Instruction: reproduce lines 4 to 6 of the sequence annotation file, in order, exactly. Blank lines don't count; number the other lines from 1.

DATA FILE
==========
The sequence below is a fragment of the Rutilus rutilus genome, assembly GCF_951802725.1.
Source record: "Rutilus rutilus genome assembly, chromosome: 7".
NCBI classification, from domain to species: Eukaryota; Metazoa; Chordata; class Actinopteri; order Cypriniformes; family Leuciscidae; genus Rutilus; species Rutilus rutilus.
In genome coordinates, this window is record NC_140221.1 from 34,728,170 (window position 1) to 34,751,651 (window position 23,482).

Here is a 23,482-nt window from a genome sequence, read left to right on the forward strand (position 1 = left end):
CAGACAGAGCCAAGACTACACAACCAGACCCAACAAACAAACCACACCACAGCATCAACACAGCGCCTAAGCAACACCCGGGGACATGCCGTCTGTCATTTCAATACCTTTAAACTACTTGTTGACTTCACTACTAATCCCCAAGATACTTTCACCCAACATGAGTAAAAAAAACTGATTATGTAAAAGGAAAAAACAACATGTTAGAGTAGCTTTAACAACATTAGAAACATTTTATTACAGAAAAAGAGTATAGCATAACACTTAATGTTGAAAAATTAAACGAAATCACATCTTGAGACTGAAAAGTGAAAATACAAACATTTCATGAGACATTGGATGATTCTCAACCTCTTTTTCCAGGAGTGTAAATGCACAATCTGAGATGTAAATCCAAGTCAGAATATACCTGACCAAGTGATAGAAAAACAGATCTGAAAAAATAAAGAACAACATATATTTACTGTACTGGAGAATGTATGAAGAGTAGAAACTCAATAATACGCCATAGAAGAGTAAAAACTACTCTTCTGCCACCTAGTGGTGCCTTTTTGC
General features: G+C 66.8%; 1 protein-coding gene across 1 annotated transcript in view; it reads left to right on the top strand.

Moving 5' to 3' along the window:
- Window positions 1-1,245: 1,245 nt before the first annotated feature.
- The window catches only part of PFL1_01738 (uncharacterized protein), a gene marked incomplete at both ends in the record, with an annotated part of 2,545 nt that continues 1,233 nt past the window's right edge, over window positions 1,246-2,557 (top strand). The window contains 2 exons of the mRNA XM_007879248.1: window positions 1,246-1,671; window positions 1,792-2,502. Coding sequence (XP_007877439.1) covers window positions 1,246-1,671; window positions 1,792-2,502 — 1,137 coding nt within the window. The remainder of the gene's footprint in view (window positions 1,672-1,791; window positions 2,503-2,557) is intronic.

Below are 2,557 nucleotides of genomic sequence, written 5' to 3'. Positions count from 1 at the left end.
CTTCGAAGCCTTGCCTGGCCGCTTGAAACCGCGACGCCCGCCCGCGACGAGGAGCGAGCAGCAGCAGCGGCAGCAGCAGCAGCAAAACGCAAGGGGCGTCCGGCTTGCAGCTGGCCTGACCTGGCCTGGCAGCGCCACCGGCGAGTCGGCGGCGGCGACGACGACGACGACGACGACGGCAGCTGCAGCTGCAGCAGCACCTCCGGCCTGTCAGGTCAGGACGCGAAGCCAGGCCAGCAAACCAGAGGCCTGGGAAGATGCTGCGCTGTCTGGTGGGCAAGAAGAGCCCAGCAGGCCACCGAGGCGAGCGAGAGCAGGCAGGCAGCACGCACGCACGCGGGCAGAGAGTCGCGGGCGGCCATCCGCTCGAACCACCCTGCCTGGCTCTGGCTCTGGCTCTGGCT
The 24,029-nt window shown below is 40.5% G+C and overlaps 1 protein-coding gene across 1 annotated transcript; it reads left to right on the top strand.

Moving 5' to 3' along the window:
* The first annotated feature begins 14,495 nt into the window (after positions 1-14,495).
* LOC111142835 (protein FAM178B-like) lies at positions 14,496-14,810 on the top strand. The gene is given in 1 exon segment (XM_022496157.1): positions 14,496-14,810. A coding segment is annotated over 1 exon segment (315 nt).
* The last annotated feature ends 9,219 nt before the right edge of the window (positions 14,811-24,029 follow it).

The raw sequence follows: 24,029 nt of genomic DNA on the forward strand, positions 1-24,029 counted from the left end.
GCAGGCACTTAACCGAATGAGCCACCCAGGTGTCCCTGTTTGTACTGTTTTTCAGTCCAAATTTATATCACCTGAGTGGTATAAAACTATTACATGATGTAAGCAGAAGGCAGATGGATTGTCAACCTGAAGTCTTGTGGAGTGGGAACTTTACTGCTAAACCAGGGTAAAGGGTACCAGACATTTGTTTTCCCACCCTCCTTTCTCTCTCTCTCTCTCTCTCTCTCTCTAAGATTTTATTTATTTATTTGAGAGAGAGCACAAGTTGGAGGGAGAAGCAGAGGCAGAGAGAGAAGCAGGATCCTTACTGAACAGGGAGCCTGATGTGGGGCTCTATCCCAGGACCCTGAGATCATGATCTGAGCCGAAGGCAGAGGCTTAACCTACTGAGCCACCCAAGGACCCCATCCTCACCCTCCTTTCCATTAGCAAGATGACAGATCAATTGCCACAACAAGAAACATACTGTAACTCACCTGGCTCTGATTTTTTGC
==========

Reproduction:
In genome coordinates, this window is record NC_140221.1 from 34,728,170 (window position 1) to 34,751,651 (window position 23,482).

Here is a 23,482-nt window from a genome sequence, read left to right on the forward strand (position 1 = left end):
CAGACAGAGCCAAGACTACACAACCAGACCCAACAAACAAACCACACCACAGCATCAACACAGCGCCTAAGCAACACCCGGGGACATGCCGTCTGTCATTTCAATACCTTTAAACTACTTGTTGACTTCACTACTAATCCCCAAGATACTTTCACCCAACATGAGTAAAAAAAACTGATTATGTAAAAGGAAAAAACAACATGTTAGAGTAGCTTTAACAACATTAGAAACATTTTATTACAGAAAAAGAGTATAGCATAACACTTAATGTTGAAAAATTAAACGAAATCACATCTTGAGACTGAAAAGTGAAAATACAAACATTTCATGAGACATTGGATGATTCTCAACCTCTTTTTCCAGGAGTGTAAATGCACAATCTGAGATGTAAATCCAAGTCAGAATATACCTGACCAAGTGATAGAAAAACAGATCTGAAAAAATAAAGAACAACATATATTTACTGTACTGGAGAATGTATGAAGAGTAGAAACTCAATAATACGCCATAGAAGAGTAAAAACTACTCTTCTGCCACCTAGTGGTGCCTTTTTGC